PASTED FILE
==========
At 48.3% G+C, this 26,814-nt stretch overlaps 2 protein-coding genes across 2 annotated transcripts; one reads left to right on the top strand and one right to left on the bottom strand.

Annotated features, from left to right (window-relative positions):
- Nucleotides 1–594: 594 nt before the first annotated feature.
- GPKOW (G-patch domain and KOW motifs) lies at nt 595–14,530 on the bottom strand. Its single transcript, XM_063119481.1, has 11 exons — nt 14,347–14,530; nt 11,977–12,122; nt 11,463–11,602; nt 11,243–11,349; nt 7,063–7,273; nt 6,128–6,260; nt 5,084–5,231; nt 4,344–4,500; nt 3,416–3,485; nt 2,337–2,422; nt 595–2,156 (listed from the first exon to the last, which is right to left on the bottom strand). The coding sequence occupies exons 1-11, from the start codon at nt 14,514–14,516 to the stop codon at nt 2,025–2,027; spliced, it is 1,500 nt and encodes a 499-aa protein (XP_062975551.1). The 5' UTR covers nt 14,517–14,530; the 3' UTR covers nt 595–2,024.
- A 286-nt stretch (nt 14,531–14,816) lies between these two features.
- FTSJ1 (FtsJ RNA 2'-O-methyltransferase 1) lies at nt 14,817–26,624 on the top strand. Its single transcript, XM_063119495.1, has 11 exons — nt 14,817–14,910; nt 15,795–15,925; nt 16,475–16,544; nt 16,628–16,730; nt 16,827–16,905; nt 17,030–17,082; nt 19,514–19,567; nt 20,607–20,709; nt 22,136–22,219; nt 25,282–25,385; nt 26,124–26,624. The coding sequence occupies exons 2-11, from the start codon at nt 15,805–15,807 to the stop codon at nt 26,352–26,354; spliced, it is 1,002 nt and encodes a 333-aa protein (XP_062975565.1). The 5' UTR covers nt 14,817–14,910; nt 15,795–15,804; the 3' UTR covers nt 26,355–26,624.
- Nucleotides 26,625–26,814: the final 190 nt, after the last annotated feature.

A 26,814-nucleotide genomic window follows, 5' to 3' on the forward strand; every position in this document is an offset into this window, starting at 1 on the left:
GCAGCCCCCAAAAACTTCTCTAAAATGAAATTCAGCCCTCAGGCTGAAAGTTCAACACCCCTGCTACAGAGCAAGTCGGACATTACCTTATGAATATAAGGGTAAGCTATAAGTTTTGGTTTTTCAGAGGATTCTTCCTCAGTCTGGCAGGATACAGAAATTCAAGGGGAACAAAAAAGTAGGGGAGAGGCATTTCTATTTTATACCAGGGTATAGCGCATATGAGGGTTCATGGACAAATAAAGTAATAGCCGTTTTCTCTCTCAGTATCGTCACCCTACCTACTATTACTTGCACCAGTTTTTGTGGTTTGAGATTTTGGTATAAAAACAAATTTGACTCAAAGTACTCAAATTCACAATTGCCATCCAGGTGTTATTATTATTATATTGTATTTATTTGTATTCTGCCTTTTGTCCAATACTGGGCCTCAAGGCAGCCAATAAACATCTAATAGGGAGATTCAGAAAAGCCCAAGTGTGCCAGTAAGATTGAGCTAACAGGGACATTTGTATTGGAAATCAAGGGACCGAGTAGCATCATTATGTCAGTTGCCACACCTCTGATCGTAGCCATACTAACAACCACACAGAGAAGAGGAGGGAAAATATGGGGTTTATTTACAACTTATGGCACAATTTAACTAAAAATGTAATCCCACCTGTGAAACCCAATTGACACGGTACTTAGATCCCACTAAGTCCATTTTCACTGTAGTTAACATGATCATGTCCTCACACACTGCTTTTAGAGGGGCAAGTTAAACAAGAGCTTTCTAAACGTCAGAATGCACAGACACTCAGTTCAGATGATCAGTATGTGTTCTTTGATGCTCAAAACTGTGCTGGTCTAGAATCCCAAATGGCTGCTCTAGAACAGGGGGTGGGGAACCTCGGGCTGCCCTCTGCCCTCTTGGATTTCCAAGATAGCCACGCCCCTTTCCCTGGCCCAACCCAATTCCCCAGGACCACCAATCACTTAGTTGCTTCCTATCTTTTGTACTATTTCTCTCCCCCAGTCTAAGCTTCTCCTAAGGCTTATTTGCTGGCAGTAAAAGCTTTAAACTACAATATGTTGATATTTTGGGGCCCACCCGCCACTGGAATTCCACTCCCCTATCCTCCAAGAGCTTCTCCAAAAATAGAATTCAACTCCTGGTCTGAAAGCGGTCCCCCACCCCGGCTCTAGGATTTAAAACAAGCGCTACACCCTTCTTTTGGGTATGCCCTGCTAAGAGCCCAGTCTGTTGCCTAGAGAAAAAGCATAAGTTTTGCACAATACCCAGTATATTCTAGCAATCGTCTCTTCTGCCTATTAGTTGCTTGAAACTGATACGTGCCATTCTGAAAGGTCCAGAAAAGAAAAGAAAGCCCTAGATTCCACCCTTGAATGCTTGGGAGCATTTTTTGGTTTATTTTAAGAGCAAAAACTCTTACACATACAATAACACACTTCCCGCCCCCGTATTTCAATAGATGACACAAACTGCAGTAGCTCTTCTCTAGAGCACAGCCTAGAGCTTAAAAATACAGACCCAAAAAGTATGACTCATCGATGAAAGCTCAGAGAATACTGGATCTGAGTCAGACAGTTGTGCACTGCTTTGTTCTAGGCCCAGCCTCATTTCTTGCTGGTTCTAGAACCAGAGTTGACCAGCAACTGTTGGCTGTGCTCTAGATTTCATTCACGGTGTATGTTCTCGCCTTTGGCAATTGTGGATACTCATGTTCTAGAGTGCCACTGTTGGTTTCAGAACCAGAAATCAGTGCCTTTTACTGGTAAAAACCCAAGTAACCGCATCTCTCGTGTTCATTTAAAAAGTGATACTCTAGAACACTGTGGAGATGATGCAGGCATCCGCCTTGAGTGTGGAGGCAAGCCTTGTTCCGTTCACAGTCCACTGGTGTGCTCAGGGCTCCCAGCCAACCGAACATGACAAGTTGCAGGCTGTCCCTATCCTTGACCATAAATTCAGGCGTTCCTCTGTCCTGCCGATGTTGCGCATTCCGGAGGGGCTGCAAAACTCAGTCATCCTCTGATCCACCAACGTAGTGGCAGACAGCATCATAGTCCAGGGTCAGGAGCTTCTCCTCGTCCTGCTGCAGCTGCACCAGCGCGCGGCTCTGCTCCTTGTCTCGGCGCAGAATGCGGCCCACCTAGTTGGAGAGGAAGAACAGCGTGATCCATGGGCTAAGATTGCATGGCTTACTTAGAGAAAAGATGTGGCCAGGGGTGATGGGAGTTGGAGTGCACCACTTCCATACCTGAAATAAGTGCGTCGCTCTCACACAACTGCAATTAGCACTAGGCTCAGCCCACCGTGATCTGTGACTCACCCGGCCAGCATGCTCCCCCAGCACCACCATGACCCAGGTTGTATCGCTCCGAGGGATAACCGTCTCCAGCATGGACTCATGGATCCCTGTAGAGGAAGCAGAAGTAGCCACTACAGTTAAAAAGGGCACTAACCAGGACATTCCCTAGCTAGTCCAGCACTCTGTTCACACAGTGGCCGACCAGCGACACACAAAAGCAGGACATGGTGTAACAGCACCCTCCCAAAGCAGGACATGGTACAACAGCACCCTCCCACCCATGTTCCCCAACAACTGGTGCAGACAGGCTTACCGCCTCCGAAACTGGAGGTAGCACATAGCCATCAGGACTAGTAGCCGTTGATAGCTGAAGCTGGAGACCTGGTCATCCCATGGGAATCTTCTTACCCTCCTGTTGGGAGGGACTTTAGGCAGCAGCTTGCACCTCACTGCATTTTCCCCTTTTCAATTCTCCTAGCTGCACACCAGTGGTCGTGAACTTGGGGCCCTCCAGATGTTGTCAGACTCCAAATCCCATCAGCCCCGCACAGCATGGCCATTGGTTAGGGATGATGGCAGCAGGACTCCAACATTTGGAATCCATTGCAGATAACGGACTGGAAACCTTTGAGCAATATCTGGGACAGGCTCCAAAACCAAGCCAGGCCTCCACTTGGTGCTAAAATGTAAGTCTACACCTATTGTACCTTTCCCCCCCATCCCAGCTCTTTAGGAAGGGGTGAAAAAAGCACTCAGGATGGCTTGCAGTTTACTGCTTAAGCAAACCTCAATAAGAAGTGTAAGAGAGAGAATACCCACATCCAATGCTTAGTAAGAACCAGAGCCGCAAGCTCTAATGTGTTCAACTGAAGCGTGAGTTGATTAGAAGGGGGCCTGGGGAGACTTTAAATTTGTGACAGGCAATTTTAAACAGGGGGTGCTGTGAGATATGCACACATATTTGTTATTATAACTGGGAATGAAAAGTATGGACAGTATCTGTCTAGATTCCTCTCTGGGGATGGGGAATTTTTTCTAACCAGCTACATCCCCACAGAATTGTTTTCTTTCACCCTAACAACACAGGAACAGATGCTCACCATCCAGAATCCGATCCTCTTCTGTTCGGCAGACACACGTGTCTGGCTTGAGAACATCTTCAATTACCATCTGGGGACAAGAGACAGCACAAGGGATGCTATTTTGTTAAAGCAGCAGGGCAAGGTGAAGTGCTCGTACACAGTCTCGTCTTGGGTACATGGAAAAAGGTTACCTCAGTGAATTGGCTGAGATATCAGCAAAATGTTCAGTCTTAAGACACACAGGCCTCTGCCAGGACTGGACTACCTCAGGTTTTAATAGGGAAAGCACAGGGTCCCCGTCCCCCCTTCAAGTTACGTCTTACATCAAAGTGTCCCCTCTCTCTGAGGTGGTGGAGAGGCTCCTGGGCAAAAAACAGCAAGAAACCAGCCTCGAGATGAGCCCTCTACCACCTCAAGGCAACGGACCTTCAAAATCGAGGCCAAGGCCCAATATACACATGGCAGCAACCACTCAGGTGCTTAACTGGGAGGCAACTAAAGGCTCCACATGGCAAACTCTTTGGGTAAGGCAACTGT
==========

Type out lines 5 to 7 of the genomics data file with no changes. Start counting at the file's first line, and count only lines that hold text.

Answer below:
- A 286-nt stretch (nt 14,531–14,816) lies between these two features.
- FTSJ1 (FtsJ RNA 2'-O-methyltransferase 1) lies at nt 14,817–26,624 on the top strand. Its single transcript, XM_063119495.1, has 11 exons — nt 14,817–14,910; nt 15,795–15,925; nt 16,475–16,544; nt 16,628–16,730; nt 16,827–16,905; nt 17,030–17,082; nt 19,514–19,567; nt 20,607–20,709; nt 22,136–22,219; nt 25,282–25,385; nt 26,124–26,624. The coding sequence occupies exons 2-11, from the start codon at nt 15,805–15,807 to the stop codon at nt 26,352–26,354; spliced, it is 1,002 nt and encodes a 333-aa protein (XP_062975565.1). The 5' UTR covers nt 14,817–14,910; nt 15,795–15,804; the 3' UTR covers nt 26,355–26,624.
- Nucleotides 26,625–26,814: the final 190 nt, after the last annotated feature.